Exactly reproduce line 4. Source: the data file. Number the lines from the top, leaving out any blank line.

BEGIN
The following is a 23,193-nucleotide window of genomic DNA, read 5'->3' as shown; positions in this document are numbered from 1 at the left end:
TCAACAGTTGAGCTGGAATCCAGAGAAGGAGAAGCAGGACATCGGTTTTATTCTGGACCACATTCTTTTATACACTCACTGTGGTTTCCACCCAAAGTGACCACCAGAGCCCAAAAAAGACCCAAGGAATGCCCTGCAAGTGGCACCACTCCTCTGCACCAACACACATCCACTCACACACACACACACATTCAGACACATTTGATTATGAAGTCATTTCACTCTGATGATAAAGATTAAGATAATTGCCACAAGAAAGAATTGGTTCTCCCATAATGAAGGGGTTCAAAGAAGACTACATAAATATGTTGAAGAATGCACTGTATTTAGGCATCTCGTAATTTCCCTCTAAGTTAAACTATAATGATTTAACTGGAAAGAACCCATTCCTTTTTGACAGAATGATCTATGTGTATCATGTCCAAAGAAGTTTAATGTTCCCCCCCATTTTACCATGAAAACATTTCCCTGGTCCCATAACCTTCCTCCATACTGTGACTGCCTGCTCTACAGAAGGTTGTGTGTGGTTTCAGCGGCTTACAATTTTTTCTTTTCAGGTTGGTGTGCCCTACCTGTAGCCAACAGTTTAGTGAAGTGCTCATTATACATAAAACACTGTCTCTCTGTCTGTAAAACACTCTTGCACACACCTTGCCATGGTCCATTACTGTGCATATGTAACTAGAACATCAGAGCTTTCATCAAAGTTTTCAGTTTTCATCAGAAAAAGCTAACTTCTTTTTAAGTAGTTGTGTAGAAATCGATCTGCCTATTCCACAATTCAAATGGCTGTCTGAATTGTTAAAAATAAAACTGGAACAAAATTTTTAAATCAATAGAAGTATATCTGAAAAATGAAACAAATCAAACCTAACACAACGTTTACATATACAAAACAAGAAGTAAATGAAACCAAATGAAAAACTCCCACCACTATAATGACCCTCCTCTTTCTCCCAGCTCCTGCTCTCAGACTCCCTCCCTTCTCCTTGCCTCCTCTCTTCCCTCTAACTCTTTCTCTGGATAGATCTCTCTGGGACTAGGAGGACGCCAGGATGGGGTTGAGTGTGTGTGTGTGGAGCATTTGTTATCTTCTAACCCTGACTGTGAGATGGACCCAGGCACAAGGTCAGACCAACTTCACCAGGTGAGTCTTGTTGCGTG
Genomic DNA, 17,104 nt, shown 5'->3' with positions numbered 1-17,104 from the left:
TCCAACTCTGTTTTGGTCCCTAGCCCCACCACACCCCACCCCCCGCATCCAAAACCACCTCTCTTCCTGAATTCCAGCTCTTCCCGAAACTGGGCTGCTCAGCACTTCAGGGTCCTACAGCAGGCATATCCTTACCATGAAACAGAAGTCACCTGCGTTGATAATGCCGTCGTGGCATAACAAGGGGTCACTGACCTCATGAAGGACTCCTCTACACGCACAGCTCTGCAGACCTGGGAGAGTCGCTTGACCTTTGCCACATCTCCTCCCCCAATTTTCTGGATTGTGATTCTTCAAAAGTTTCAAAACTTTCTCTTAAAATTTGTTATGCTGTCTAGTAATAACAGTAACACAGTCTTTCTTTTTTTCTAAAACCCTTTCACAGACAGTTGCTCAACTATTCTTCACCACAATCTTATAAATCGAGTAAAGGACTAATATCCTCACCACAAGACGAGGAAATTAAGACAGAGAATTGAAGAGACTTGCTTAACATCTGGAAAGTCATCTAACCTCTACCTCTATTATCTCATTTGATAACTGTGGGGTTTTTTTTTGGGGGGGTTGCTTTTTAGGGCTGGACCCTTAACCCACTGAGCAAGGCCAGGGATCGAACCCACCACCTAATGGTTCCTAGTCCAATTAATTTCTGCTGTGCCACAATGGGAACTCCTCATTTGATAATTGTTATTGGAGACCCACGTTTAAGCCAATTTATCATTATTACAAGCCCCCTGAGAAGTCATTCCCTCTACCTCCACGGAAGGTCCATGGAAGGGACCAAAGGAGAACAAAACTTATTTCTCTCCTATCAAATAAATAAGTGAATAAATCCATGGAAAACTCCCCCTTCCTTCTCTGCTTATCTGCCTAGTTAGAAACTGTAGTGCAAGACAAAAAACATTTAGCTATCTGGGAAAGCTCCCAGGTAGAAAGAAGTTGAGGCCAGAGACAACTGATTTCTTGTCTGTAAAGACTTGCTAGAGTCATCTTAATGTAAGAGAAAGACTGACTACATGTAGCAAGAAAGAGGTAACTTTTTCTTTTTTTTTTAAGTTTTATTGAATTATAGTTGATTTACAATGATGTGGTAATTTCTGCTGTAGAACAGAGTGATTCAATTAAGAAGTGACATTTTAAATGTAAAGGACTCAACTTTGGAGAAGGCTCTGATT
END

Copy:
TCCAACTCTGTTTTGGTCCCTAGCCCCACCACACCCCACCCCCCGCATCCAAAACCACCTCTCTTCCTGAATTCCAGCTCTTCCCGAAACTGGGCTGCTCAGCACTTCAGGGTCCTACAGCAGGCATATCCTTACCATGAAACAGAAGTCACCTGCGTTGATAATGCCGTCGTGGCATAACAAGGGGTCACTGACCTCATGAAGGACTCCTCTACACGCACAGCTCTGCAGACCTGGGAGAGTCGCTTGACCTTTGCCACATCTCCTCCCCCAATTTTCTGGATTGTGATTCTTCAAAAGTTTCAAAACTTTCTCTTAAAATTTGTTATGCTGTCTAGTAATAACAGTAACACAGTCTTTCTTTTTTTCTAAAACCCTTTCACAGACAGTTGCTCAACTATTCTTCACCACAATCTTATAAATCGAGTAAAGGACTAATATCCTCACCACAAGACGAGGAAATTAAGACAGAGAATTGAAGAGACTTGCTTAACATCTGGAAAGTCATCTAACCTCTACCTCTATTATCTCATTTGATAACTGTGGGGTTTTTTTTTGGGGGGGTTGCTTTTTAGGGCTGGACCCTTAACCCACTGAGCAAGGCCAGGGATCGAACCCACCACCTAATGGTTCCTAGTCCAATTAATTTCTGCTGTGCCACAATGGGAACTCCTCATTTGATAATTGTTATTGGAGACCCACGTTTAAGCCAATTTATCATTATTACAAGCCCCCTGAGAAGTCATTCCCTCTACCTCCACGGAAGGTCCATGGAAGGGACCAAAGGAGAACAAAACTTATTTCTCTCCTATCAAATAAATAAGTGAATAAATCCATGGAAAACTCCCCCTTCCTTCTCTGCTTATCTGCCTAGTTAGAAACTGTAGTGCAAGACAAAAAACATTTAGCTATCTGGGAAAGCTCCCAGGTAGAAAGAAGTTGAGGCCAGAGACAACTGATTTCTTGTCTGTAAAGACTTGCTAGAGTCATCTTAATGTAAGAGAAAGACTGACTACATGTAGCAAGAAAGAGGTAACTTTTTCTTTTTTTTTTAAGTTTTATTGAATTATAGTTGATTTACAATGATGTGGTAATTTCTGCTGTAGAACAGAGTGATTCAATTAAGAAGTGACATTTTAAATGTAAAGGACTCAACTTTGGAGAAGGCTCTGATT